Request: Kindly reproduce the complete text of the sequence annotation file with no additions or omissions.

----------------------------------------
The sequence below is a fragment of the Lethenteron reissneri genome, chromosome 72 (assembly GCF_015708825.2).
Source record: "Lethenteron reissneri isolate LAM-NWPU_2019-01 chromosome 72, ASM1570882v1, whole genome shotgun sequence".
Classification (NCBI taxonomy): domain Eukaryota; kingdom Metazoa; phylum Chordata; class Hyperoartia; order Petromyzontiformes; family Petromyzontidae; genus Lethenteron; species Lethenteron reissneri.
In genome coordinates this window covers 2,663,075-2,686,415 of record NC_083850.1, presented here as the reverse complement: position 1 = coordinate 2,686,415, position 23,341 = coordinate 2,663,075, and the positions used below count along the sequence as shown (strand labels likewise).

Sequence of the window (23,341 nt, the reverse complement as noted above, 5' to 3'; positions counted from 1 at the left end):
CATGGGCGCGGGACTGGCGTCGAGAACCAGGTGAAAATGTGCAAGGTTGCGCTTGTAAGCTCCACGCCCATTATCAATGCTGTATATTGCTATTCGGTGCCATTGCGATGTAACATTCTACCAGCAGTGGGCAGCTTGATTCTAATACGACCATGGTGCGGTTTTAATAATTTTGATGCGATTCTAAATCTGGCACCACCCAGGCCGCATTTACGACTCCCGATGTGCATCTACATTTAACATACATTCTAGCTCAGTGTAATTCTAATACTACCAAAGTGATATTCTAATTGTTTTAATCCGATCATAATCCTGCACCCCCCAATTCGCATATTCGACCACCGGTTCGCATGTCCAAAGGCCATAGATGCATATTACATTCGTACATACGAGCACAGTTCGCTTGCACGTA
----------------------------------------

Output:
The sequence below is a fragment of the Lethenteron reissneri genome, chromosome 72 (assembly GCF_015708825.2).
Source record: "Lethenteron reissneri isolate LAM-NWPU_2019-01 chromosome 72, ASM1570882v1, whole genome shotgun sequence".
Classification (NCBI taxonomy): domain Eukaryota; kingdom Metazoa; phylum Chordata; class Hyperoartia; order Petromyzontiformes; family Petromyzontidae; genus Lethenteron; species Lethenteron reissneri.
In genome coordinates this window covers 2,663,075-2,686,415 of record NC_083850.1, presented here as the reverse complement: position 1 = coordinate 2,686,415, position 23,341 = coordinate 2,663,075, and the positions used below count along the sequence as shown (strand labels likewise).

Sequence of the window (23,341 nt, the reverse complement as noted above, 5' to 3'; positions counted from 1 at the left end):
CATGGGCGCGGGACTGGCGTCGAGAACCAGGTGAAAATGTGCAAGGTTGCGCTTGTAAGCTCCACGCCCATTATCAATGCTGTATATTGCTATTCGGTGCCATTGCGATGTAACATTCTACCAGCAGTGGGCAGCTTGATTCTAATACGACCATGGTGCGGTTTTAATAATTTTGATGCGATTCTAAATCTGGCACCACCCAGGCCGCATTTACGACTCCCGATGTGCATCTACATTTAACATACATTCTAGCTCAGTGTAATTCTAATACTACCAAAGTGATATTCTAATTGTTTTAATCCGATCATAATCCTGCACCCCCCAATTCGCATATTCGACCACCGGTTCGCATGTCCAAAGGCCATAGATGCATATTACATTCGTACATACGAGCACAGTTCGCTTGCACGTA